Identify and define targeted segments of the market. These segments of the market may be quite broad to
begin with and it is a healthy process to consider a wide range of potential markets at the outset.
However, these target markets should be assessed against criteria relevant to the organisation. The figure
below demonstrates the two steps of market segmentation and suggests some key criteria for effective
segmentation and selection of target markets. This process generally allows the organisation to identify
and prioritise the targeted audience. In the instance of sport participation, these selected targeted
segments represent the ‘opportunity’ and at the same time typically identify a ‘service gap’ that the
organisation aspires to deliver to.
Market Segmentation Analysis:
Two Steps
Eight Criteria for
Effective Segmentation
The target markets must be::
Step 1 SEGMENTING the Market
Dividing the overall market into
subgroups (“market segments”)
using one or more factors.
Step 2 SELECTING Target Markets
Selecting those market segments
(“target markets”) that the
organization is best able to serve and
appeal to.
g Measurable
g Substantial
g Accessible
g Defensible
g Durable
g Competitive
g Homogeneous
g Compatible
Once the targeted segment(s) is identified, you can start formulating concepts/strategies that are
designed to service this audience. This is best achieved within the working group and possibly extending
to include those involved in the service delivery and the consumer themselves.
The concept/strategy formulation process for the product/service entails:
examining the critical issues
determining how strengths and skills can be directed to address the critical issues
analyzing opportunities and strengths and looking for ways to synthesize the two
exploring and ultimately choosing the best approaches for the organisation
Develop a short concept paper at this time, which summarises Stages 1 and 2 and describes the key
concepts/strategies that have been developed and the market segmentation process. This should be
circulated to a reference group for feedback. It is absolutely critical to conduct this activity as it creates a
level of ownership of the plan by the key stakeholders.
Bridging the gap between sport and business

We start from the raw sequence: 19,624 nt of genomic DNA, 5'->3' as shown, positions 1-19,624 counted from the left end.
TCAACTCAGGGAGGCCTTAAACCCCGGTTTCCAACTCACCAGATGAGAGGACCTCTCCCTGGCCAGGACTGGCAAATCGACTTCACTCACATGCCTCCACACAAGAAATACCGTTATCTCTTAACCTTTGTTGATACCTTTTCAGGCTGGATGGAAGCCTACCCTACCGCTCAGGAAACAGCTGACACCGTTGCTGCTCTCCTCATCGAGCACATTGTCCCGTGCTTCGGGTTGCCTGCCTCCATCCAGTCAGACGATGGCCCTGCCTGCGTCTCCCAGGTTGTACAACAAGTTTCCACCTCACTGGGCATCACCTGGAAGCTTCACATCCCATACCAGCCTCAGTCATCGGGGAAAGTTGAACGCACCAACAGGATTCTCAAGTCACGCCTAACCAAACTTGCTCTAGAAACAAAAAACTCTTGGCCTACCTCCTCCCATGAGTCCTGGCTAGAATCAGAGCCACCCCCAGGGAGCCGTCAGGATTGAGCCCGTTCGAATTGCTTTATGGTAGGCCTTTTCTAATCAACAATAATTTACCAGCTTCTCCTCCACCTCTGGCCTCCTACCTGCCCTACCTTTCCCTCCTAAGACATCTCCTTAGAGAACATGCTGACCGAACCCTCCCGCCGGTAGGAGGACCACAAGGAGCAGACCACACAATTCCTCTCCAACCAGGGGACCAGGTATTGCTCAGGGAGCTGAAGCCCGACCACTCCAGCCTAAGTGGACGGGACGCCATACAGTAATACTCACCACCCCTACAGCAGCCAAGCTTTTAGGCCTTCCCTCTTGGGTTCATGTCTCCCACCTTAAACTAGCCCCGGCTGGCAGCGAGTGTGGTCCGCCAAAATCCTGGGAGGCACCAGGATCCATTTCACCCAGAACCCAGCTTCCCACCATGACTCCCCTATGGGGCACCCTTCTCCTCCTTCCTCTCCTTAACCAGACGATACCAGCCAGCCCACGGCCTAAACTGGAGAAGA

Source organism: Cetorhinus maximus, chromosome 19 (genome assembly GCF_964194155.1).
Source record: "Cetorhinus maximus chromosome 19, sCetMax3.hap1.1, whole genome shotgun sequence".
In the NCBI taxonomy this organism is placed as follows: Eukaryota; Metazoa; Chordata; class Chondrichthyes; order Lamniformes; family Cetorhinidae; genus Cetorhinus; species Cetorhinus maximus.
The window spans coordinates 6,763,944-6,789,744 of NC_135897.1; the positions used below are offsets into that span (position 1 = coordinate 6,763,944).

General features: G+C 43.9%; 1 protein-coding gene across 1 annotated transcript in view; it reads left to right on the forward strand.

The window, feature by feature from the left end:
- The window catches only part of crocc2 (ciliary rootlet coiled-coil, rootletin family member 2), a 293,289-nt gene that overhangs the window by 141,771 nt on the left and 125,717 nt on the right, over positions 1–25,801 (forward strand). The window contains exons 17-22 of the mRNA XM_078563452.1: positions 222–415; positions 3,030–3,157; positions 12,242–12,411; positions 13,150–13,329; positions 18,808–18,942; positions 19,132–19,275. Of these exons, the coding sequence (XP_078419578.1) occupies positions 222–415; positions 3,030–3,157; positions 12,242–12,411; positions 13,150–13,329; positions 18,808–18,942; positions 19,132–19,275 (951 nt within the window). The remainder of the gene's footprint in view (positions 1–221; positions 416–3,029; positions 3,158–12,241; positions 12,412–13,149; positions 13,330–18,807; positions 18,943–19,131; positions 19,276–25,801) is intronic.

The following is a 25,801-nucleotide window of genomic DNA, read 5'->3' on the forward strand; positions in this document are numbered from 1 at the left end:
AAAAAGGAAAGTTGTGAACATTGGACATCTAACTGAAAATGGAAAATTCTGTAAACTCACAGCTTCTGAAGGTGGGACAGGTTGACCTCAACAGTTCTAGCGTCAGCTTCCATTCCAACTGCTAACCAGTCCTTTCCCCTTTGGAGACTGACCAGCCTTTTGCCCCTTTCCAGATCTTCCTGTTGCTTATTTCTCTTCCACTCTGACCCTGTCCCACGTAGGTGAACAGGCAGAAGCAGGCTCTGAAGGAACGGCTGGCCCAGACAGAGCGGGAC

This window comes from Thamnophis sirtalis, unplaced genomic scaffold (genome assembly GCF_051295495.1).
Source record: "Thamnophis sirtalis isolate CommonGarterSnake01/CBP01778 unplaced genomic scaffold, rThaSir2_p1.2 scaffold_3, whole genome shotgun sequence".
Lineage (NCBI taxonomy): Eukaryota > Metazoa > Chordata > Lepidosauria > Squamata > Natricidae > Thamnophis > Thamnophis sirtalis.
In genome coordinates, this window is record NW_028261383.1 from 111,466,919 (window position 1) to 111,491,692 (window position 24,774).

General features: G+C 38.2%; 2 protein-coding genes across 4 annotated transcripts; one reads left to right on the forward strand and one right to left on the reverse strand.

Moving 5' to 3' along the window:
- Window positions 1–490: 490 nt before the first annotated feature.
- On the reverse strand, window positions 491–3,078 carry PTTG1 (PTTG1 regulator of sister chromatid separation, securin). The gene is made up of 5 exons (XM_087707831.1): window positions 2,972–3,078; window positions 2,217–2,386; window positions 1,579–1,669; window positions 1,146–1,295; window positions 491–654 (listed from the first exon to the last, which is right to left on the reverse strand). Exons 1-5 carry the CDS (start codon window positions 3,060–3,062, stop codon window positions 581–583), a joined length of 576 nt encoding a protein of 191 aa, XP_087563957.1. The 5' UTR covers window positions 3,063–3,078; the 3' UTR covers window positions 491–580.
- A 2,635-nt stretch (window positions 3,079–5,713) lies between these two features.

Strategy Development and Business Modeling
This stage concentrates on developing the strategic focus and financial and non-financial goals of the
selected concept(s) emerging from Stage Two. The strategy and its objectives are subjected to financial and
qualitative rigor to determine the viability and sustainability of the Business Model and its ability to convert
these goals into tangible outcomes. It also focuses on identifying risks and establishing contingencies to
mitigate the level of these risks. At this stage a decision will need to be made on whether to proceed with the
concept and plan – this will be determined by the level of certainty by which the goals of the organisation can
be met and the financial and human resource capacity that is available.
Consider the goals that were established at Stage 2 of the process. Is the Business Model still compatible
with these goals? Will the product/service be able to achieve these goals? At this time you may need to
adjust some of your original objectives to refine the strategy. If there is a large divide between
organizational objectives and the constraints of the business model, then it is likely that the strategy is not
closely enough aligned with the strategic focus of the organisation and is probably not a good fit. Nonfinancial goals in a sport participation program may include: 1) absolute growth in number of
participants/clubs; 2) percentage of retention; 3) composition of participants (demographic, sex,
economic); and 4) customer satisfaction levels. Make sure the goals are specific and measurable – a goal
that is neither measurable nor tangible is unaccountable and generally unacceptable in a good business
plan. There are some exceptions, however best to focus on goals that can be readily evaluated.
Consider how the product/service will be delivered at this stage. Create a table of key deliverables and
processes and identify who will be responsible for these outcomes. Which stakeholders are part of this
model? What new providers are required? Are there alliances, which we can tap into or create to assist in
the delivery?
Budgets should be developed for a three to four year period that show a detailed income statement for
both average and worse case scenarios. It is best to be conservative with the financial modeling, however
the plan must be flexible enough to allow the business to be scaled up or down to meet demands of the
marketplace. Long term sustainability of the financial model needs to be factored into these
The business case is documented and a decision to proceed is made in consultation with the Working